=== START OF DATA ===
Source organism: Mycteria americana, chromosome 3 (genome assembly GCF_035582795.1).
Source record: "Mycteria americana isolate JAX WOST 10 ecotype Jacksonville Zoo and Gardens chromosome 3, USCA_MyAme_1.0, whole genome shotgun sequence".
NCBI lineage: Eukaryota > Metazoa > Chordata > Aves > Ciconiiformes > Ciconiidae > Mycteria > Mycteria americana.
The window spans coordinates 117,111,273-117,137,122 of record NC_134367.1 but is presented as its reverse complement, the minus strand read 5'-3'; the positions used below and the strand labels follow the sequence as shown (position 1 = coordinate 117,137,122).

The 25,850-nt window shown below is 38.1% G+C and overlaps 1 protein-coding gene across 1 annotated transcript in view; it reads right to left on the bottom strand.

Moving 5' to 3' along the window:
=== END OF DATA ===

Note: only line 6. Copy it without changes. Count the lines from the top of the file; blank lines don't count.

Moving 5' to 3' along the window: